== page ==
16. A. Aw and M. Rascle, “Resurrection of “second order” models of traffic flow,” SIAM Journal on Applied Mathematics, vol. 60, no. 3, pp. 916–938, 2000. View at Publisher · View at Google Scholar · View at Zentralblatt MATH · View at MathSciNet
  17. P. D. Lax, “Hyperbolic systems of conservation laws. II,” Communications on Pure and Applied Mathematics, vol. 10, pp. 537–566, 1957. View at Publisher · View at Google Scholar · View at Zentralblatt MATH · View at MathSciNet
  18. P. D. Lax, Hyperbolic Systems of Conservation Laws and the Mathematical Theory of Shock Waves, vol. 11 of CBMS Regional Conference Series in Applied Mathematics, Society for industrial and Applied Mathematics, Philadelphia, 1973. View at Publisher · View at Google Scholar
  19. H. Cheng, “Delta shock waves for a linearly degenerate hyperbolic system of conservation laws of Keyfitz-Kranzer type,” Advances in Mathematical Physics, vol. 2013, Article ID 958120, 10 pages, 2013. View at Publisher · View at Google Scholar · View at Zentralblatt MATH · View at MathSciNet
  20. H. Nessyahu and E. Tadmor, “Nonoscillatory central differencing for hyperbolic conservation laws,” Journal of Computational Physics, vol. 87, no. 2, pp. 408–463, 1990. View at Publisher · View at Google Scholar · View at MathSciNet
  21. S. A. Chaplygin, “On gas jets,” Scientific Memoirs, Moscow University Mathematic Physics, vol. 21, no. 1063, pp. 1–121, 1904.
  22. H.-S. Tsien, “Two-dimensional subsonic flow of compressible fluids,” Journal of the Aeronautical Sciences, vol. 6, pp. 399–407, 1939. View at Zentralblatt MATH · View at MathSciNet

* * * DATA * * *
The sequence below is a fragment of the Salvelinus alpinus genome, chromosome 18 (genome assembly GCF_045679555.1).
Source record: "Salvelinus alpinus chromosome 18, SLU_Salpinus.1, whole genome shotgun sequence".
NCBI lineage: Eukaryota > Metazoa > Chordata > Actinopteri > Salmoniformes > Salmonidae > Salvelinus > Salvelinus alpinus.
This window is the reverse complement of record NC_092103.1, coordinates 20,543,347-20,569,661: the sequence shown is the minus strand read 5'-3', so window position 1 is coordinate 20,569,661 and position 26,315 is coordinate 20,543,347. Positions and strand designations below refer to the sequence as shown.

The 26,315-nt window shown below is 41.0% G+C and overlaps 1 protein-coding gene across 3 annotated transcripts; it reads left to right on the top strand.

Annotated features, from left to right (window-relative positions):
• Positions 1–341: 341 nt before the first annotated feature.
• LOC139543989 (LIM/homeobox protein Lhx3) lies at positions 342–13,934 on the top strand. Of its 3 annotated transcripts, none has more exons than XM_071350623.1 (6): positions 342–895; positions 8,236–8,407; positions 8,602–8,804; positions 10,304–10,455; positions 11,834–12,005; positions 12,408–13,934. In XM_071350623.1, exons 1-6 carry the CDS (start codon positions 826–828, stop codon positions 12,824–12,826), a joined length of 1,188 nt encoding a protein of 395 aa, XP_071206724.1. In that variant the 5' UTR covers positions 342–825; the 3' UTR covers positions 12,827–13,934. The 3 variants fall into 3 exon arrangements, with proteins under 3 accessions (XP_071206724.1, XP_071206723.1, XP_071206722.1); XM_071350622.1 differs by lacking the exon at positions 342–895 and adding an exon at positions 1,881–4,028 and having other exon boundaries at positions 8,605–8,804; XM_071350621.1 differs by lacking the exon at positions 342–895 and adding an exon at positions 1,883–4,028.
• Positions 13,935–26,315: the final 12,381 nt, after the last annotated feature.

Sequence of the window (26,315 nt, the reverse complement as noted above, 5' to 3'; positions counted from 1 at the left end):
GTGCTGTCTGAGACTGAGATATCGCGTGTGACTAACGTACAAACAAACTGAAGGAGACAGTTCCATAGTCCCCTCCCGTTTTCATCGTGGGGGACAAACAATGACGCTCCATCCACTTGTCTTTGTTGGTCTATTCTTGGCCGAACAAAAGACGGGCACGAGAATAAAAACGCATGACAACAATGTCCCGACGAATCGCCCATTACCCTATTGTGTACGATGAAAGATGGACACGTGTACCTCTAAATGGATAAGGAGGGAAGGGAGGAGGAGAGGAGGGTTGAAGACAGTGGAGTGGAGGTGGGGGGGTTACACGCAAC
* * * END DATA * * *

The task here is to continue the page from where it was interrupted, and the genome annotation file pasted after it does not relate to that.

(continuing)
23. M. Bento, O. Bertolami, and A. Sen, “Generalized Chaplygin gas, accelerated expansion and dark energy-matter unification,” Physical Review D, vol. 66, Article ID 043507, 5 pages, 2002. View at Publisher · View at Google Scholar
  24. H. Benaoum, “Accelerated universe from modified Chaplygin gas and tachyonic fluid,” High Energy Physics, 11 pages, 2002, http://arxiv.org/abs/hep-th/0205140.
  25. H. B. Benaoum, “Modified Chaplygin gas cosmology,” Advances in High Energy Physics, Article ID 357802, 12 pages, 2012. View at Zentralblatt MATH · View at MathSciNet
  26. Y. Brenier, “Solutions with concentration to the Riemann problem for the one-dimensional Chaplygin gas equations,” Journal of Mathematical Fluid Mechanics, vol. 7, no. suppl. 3, pp. S326–S331, 2005. View at Publisher · View at Google Scholar · View at Zentralblatt MATH · View at MathSciNet